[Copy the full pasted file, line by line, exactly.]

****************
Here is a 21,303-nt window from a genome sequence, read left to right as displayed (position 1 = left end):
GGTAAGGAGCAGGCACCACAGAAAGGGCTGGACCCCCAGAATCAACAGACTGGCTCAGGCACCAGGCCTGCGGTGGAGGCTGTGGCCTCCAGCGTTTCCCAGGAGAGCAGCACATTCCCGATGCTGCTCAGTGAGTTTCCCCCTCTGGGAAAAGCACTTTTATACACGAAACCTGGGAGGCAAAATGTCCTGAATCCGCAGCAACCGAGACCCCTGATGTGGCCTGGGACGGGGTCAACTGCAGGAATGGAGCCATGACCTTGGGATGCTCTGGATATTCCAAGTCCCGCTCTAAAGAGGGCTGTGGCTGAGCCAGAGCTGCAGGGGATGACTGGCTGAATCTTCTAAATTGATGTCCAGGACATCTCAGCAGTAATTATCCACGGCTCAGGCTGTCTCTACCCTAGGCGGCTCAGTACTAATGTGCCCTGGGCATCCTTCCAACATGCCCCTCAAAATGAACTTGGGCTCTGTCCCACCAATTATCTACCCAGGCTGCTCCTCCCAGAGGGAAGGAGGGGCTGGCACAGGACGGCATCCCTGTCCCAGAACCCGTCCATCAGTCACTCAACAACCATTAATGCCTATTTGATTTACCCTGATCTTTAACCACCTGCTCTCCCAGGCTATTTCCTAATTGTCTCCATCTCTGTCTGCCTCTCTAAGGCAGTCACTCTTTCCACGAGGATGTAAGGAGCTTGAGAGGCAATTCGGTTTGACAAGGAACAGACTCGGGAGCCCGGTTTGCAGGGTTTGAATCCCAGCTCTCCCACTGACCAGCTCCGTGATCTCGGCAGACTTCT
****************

Here is a 21,303-nt window from a genome sequence, read left to right as displayed (position 1 = left end):
GGTAAGGAGCAGGCACCACAGAAAGGGCTGGACCCCCAGAATCAACAGACTGGCTCAGGCACCAGGCCTGCGGTGGAGGCTGTGGCCTCCAGCGTTTCCCAGGAGAGCAGCACATTCCCGATGCTGCTCAGTGAGTTTCCCCCTCTGGGAAAAGCACTTTTATACACGAAACCTGGGAGGCAAAATGTCCTGAATCCGCAGCAACCGAGACCCCTGATGTGGCCTGGGACGGGGTCAACTGCAGGAATGGAGCCATGACCTTGGGATGCTCTGGATATTCCAAGTCCCGCTCTAAAGAGGGCTGTGGCTGAGCCAGAGCTGCAGGGGATGACTGGCTGAATCTTCTAAATTGATGTCCAGGACATCTCAGCAGTAATTATCCACGGCTCAGGCTGTCTCTACCCTAGGCGGCTCAGTACTAATGTGCCCTGGGCATCCTTCCAACATGCCCCTCAAAATGAACTTGGGCTCTGTCCCACCAATTATCTACCCAGGCTGCTCCTCCCAGAGGGAAGGAGGGGCTGGCACAGGACGGCATCCCTGTCCCAGAACCCGTCCATCAGTCACTCAACAACCATTAATGCCTATTTGATTTACCCTGATCTTTAACCACCTGCTCTCCCAGGCTATTTCCTAATTGTCTCCATCTCTGTCTGCCTCTCTAAGGCAGTCACTCTTTCCACGAGGATGTAAGGAGCTTGAGAGGCAATTCGGTTTGACAAGGAACAGACTCGGGAGCCCGGTTTGCAGGGTTTGAATCCCAGCTCTCCCACTGACCAGCTCCGTGATCTCGGCAGACTTCT